Archive for August, 2012

Serial publications with editors at Notre Dame

Posted on August 22, 2012 in Uncategorized

This is a list of serial publications (journals, yearbooks, magazines, newsletters, etc.) whose editorial board includes at least one person from the University of Notre Dame. This is not a complete list, and if you know of other titles, then please drop me a line:

  1. Actroterion
  2. American Journal Of Jurisprudence
  3. American Midland Naturalist
  4. American Political Thought
  5. Analyst
  6. Analytical Chemistry
  7. Applied Preventative Psychology
  8. Attention, Perception, & Psychophysics
  9. Behavior Genetics
  10. Beyond Politics
  11. Biomicrofluidics
  12. Bulletin De Philosphie Mediévalé
  13. Cognitive Psychology
  14. Conflict Resolution
  15. Current Drug Targets
  16. Faith And Philosophy
  17. International Yearbook Of German Idealism
  18. Journal of Autism and Developmental Disorders
  19. Journal Of Biblical Literature
  20. Journal of Chemical & Engineering Data
  21. Journal Of College and University Law
  22. Journal of Experimental Psychology: Learning, Memory & Cognition
  23. Journal of Hindu-Christian Studies
  24. Journal Of Legislation
  25. Journal Of Modern Russian History and Historiography
  26. Journal of Moral Education
  27. Journal of Multivariate Analysis
  28. Journal of Organic Chemistry
  29. Journal Of Philosophical Research
  30. Journal of Physical Chemistry A
  31. Journal of Physical Chemistry Letters
  32. Journal Of Religion and Literature
  33. Journal Of Undergraduate Research
  34. Kellogg Institute Working Papers
  35. Mobilization
  36. Mobilizing Ideas
  37. Multivariate Behavioral Research
  38. Nineteenth Century Context
  39. Notre Dame Journal of Formal Logic
  40. Notre Dame Journal of International & Comparative Law
  41. Notre Dame Journal Of Law, Ethics, And Public Policy
  42. Notre Dame Law Review
  43. Notre Dame Philosophical Reviews
  44. Notre Dame Review
  45. Psychological Methods
  46. Quarterly Journal Of Experimental Psychology
  47. Re: Visions
  48. Reilly Center Reports
  49. Rethinking Marxism
  50. Review Of Politics
  51. Scholastic
  52. Scientia
  53. Sociological Voices
  54. Studies in History and Philosophy of Science
  55. Sullivan Prize series
  56. The Bend
  57. The Hub
  58. The Juggler
  59. Through Gendered Lenses
  60. William And Katherine Devers Series in Dante Studies

This is a list titles that may or may not have had an editor from Notre Dame at one time, but to the best of my ability I could not find one.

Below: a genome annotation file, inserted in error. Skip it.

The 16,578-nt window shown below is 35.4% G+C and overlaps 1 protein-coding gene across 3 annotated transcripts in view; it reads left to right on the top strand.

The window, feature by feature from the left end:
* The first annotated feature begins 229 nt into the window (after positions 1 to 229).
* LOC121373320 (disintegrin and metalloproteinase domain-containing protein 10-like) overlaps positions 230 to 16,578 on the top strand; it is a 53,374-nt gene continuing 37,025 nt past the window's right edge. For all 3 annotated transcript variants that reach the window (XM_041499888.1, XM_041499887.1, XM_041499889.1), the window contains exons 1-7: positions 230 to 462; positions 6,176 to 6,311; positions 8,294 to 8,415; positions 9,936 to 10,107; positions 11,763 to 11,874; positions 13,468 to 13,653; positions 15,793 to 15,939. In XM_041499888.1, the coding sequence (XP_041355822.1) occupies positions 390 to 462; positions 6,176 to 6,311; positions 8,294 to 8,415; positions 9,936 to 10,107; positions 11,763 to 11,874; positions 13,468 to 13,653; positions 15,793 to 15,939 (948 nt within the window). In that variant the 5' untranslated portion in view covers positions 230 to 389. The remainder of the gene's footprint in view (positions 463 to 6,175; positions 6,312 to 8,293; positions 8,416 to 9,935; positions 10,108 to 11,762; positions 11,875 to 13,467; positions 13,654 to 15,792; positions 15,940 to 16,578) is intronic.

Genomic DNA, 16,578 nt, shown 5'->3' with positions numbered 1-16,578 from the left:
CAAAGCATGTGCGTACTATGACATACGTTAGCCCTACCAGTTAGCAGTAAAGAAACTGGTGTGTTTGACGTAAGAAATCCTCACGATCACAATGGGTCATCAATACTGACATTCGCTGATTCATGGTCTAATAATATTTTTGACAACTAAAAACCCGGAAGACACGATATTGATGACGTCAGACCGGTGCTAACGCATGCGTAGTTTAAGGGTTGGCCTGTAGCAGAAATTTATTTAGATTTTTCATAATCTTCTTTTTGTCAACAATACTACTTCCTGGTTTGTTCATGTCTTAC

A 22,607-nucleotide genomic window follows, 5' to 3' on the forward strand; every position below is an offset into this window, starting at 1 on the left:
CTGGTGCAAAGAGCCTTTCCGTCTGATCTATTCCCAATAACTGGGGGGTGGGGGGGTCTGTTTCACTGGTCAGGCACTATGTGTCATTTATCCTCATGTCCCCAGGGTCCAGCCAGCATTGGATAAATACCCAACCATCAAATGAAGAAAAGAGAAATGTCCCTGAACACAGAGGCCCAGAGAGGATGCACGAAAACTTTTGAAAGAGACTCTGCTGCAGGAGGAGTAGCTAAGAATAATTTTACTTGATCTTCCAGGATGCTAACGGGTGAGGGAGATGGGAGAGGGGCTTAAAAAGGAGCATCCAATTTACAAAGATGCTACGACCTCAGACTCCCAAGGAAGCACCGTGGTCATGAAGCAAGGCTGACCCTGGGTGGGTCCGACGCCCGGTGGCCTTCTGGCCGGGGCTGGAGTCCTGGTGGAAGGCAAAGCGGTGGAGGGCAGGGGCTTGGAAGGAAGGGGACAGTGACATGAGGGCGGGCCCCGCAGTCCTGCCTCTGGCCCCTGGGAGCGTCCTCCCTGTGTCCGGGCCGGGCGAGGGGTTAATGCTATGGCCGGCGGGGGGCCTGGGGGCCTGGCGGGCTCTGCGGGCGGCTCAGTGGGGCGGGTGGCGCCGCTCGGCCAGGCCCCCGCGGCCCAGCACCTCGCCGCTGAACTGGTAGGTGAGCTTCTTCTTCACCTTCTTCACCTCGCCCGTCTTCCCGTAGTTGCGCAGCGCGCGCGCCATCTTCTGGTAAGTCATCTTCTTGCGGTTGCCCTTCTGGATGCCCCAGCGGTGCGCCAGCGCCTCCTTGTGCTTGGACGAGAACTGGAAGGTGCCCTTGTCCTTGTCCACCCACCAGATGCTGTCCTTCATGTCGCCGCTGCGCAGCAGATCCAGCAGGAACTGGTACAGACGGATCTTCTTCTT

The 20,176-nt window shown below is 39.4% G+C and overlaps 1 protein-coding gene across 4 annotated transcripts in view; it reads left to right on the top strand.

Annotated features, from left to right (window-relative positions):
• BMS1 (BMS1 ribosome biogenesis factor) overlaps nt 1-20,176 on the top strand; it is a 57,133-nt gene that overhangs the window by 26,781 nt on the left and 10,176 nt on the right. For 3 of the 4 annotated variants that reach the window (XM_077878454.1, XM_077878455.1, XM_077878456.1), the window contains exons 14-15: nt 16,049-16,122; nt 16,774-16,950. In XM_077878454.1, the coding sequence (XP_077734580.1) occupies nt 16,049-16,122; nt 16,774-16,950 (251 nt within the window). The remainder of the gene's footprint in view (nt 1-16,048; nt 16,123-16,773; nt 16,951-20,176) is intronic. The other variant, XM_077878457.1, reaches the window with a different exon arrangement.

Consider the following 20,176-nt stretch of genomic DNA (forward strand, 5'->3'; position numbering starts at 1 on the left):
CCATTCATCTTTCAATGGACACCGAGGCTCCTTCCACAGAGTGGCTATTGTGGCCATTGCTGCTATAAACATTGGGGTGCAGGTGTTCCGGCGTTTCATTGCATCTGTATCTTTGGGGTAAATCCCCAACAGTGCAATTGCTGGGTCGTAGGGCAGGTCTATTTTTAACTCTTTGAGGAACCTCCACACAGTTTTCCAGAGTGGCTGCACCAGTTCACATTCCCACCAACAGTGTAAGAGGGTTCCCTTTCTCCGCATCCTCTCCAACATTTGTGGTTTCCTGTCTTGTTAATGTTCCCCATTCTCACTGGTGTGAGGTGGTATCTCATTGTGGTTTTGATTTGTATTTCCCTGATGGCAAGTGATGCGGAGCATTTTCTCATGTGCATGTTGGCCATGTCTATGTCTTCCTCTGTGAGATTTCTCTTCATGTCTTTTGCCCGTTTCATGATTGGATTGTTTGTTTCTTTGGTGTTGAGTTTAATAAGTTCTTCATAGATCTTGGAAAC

1. Catholic Education
  2. Comparative Politics Newsletter
  3. International Journal Of Ecology
  4. International Journal Of Industrial Organization
  5. Medieval Philosophy And Theology
  6. Memory And Cognition

Again, is not necessarily a complete list, and if know of other titles, then please drop me a line.

Last updated: October 1, 2012

Exploiting the content of the HathiTrust, epilogue

Posted on August 14, 2012 in Uncategorized

This blog posting simply points to a browsable and downloadable set of MARC records describing a set of books in both in the HathiTrust as well as the Hesburgh Libraries at the University of Notre Dame.

In a previous blog posting I described how I downloaded about 25,000 MARC records that:

  1. were denoted as in the public domain
  2. described books publish prior to 1924
  3. were denoted as a part of the Hesburgh Libraries at the University of Notre Dame
  4. were denoted as a part of the HathiTrust
  5. had a one-to-one correspondance between OCLC number and digitized item

This list of MARC records is not nor was not intended to be a comprehensive list of overlapping materials between the Hesburgh Libraries collection and the HathiTrust. Instead, this list is intended to be a set of unambiguous sample data allowing us to import and assimilate HathiTrust records into our library catalog and/or “discovery system” on an experimental basis.

The browsable interface is rudimentary. Simply point your browser to the interface and a list of ten randomly selected titles from the MARC record set will be displayed. Each title will be associated with the date of publication and three links. The first link points to the HathiTrust catalog record where you will be able to read/view the item’s bibliographic data. The second link points to the digitized version of the item complete with its searching/browsing interface. Third and final link queries OCLC for libraries owning the print version of the item. This last link is here to prove that the item is owned by the Hesburgh Libraries.

Screen shot of browsable interface

For a good time, you can also download the MARC records as a batch.

Finally, why did I create this interface? Because people will want to get a feel for the items in question before the items’ descriptions and/or URLs become integrated into our local system(s). Creating a browsable interface seemed to be one of the easier ways I could accomplish that goal.

Fun with MARC records, the HathiTrust, and application programmer interfaces.

Exploiting the content of the HathiTrust, continued

Posted on August 11, 2012 in Uncategorized

This blog posting describes how I created a set of MARC records representing public domain content that is in both the University of Notre Dame’s collection as well as in the HathiTrust.


In a previous posting I described how I learned about the amount of overlap between my library’s collection and the ‘Trust. There is about a 33% overlap. In other words, about one out of every three books owned by the Hesburgh Libraries has also been digitized and in the ‘Trust. I wondered how our collections and services could be improved if hypertext links between our catalog and the ‘Trust could be created.